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Concept.png Xanax 
Boites d'alprazolam444.jpg
A Pfizer drug peddled as a short term management of panic disorder but thanks to overprescription creates addiction.

Benzodiazepine is a type of drug sold under brand names like Valium (Roche) and Xanax (brand owned by Pfizer). Benzodiazepines depress the body’s central nervous system, producing a drowsy but calming effect. More than a million people in the UK are estimated to be addicted to benzodiazepines[1].


Once seen largely as the province of psychiatrists, drugs like Xanax and Valium are now being prescribed by a growing number of primary care doctors for a growing number of conditions, many of them off-label. The number of doctor visits that ended with a prescription for benzodiazepines nearly doubled between 2003 and 2015[2]. In 2016, it was the 19th most prescribed medication in the United States, with more than 27 million prescriptions.

When people mix them with opioid painkillers, another widely abused drug, they’re at a higher risk of ending up to end up in the emergency room for an overdose and at a higher risk of overdose death. Alcohol is one of the most common interactions; alcohol and alprazolam taken in combination have a synergistic effect on one another, which can cause severe sedation, behavioral changes, and intoxication. The more alcohol and alprazolam taken, the worse the interaction.[3]

Benzodiazepine withdrawal syndrome

Anna Lembke, MD, chief of the Addiction Medicine Clinic at Stanford University, has called benzodiazepines “our other prescription drug problem.” She says doctors may not fully grasp how addictive benzodiazepines can be, just like they didn’t grasp the addictive power of opioids.[2] Quitting cold turkey can produce severe, even life-threatening withdrawal symptoms, and some users struggle to kick them completely after weeks or months of tapering off their doses.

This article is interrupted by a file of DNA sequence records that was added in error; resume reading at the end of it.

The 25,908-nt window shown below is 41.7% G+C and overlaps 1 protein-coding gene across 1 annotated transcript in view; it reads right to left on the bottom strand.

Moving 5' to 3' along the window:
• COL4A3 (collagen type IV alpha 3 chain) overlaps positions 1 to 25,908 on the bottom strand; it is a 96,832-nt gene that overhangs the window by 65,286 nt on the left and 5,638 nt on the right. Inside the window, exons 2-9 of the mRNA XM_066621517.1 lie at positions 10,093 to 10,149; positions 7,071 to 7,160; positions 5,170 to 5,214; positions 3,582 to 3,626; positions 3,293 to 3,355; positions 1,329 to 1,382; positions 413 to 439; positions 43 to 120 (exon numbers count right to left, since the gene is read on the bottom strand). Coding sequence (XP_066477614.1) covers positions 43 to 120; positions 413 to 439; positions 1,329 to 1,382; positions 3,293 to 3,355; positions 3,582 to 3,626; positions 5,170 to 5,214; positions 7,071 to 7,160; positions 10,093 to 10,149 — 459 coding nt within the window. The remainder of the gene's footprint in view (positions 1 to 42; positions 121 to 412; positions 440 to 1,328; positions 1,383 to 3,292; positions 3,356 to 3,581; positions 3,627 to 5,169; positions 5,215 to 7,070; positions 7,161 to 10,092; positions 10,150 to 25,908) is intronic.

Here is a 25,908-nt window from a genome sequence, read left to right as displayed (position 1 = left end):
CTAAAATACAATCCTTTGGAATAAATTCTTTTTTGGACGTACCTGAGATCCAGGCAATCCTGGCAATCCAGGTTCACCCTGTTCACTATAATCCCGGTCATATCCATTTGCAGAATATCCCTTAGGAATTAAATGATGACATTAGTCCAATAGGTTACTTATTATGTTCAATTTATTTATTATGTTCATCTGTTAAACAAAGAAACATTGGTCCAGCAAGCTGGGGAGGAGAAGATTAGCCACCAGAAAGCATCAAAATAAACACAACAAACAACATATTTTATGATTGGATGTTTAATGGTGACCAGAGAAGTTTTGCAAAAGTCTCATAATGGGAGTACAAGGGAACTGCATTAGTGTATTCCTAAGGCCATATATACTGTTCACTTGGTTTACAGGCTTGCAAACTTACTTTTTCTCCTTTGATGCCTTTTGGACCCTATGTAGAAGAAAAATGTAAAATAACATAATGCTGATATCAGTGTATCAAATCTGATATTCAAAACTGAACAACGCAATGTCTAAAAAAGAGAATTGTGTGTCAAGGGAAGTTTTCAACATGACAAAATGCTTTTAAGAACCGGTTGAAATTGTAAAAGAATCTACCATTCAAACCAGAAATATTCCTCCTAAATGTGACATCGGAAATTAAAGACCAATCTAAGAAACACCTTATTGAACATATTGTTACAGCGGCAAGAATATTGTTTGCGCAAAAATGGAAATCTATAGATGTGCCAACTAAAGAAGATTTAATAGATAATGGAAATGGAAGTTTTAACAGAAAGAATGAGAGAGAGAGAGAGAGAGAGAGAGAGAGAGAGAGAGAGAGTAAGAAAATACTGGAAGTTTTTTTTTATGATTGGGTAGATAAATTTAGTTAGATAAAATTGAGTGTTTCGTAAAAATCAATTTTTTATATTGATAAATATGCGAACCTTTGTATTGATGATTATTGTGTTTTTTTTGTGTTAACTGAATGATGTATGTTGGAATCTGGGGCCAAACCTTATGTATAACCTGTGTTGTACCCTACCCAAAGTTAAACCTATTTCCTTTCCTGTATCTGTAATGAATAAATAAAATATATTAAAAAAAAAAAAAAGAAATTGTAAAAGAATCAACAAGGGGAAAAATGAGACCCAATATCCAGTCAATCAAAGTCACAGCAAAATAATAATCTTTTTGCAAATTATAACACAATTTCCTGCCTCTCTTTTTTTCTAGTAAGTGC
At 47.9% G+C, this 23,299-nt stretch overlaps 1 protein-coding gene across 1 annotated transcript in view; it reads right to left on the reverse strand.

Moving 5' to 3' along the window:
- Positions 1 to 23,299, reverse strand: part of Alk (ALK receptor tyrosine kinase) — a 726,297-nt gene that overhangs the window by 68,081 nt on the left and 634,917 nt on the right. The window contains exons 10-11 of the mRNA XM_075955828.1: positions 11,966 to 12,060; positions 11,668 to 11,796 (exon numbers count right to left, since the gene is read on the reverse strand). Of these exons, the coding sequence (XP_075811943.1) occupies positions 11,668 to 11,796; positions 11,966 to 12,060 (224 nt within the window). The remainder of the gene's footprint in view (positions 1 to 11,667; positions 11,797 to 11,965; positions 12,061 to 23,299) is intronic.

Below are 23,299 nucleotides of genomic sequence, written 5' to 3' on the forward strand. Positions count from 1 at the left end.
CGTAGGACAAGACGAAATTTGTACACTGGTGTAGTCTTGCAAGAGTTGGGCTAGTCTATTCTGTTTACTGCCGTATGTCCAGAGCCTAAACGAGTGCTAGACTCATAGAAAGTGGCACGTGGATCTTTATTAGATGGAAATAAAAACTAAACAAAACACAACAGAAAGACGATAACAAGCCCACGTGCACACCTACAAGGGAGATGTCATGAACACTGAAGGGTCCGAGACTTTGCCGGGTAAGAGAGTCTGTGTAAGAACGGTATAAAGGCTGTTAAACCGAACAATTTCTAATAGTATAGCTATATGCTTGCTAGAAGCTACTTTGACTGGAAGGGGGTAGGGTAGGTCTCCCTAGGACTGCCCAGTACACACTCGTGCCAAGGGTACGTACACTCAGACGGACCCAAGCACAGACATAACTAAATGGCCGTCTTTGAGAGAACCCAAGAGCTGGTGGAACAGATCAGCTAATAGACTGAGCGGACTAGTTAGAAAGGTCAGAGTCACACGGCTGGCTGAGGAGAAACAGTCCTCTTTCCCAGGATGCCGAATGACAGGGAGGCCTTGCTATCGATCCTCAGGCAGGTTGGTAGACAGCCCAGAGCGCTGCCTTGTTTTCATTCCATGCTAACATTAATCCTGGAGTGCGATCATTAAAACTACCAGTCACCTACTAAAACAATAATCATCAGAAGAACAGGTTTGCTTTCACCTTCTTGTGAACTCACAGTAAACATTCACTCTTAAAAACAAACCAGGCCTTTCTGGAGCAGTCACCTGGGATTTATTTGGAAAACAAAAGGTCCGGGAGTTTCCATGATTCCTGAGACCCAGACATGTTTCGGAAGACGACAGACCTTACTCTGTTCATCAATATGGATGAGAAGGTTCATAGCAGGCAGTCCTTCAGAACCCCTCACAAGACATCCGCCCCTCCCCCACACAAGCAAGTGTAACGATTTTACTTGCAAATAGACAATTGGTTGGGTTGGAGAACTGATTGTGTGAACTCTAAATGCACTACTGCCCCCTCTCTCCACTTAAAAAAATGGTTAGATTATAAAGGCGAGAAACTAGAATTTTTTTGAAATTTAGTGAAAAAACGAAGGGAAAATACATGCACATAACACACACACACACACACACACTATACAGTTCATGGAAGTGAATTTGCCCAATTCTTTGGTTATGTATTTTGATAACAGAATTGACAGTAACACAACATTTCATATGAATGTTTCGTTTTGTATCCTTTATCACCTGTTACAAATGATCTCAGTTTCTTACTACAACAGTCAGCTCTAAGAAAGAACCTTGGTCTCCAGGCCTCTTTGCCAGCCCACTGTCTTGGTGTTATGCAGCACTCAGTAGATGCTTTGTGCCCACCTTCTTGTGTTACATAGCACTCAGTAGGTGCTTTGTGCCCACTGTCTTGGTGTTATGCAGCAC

Benzodiazepine withdrawal syndrome is the cluster of signs and symptoms that emerge when a person who has been taking benzodiazepines, either medically or recreationally, and has developed a physical dependence, undergoes dosage reduction or discontinuation. Development of physical dependence and the resulting withdrawal symptoms, some of which may last for years, may result from taking the medication as prescribed. Benzodiazepine withdrawal is characterized by sleep disturbance, irritability, increased tension and anxiety, panic attacks, hand tremor, shaking, sweating, difficulty with concentration, confusion and cognitive difficulty, memory problems, dry retching and nausea, weight loss, palpitations, headache, muscular pain and stiffness, a host of perceptual changes, hallucinations, seizures, psychosis. Further, these symptoms are notable for the manner in which they wax and wane and vary in severity from day to day or week by week instead of steadily decreasing in a straightforward monotonic manner.[4] This phenomenon is often referred to as "waves" and "windows".

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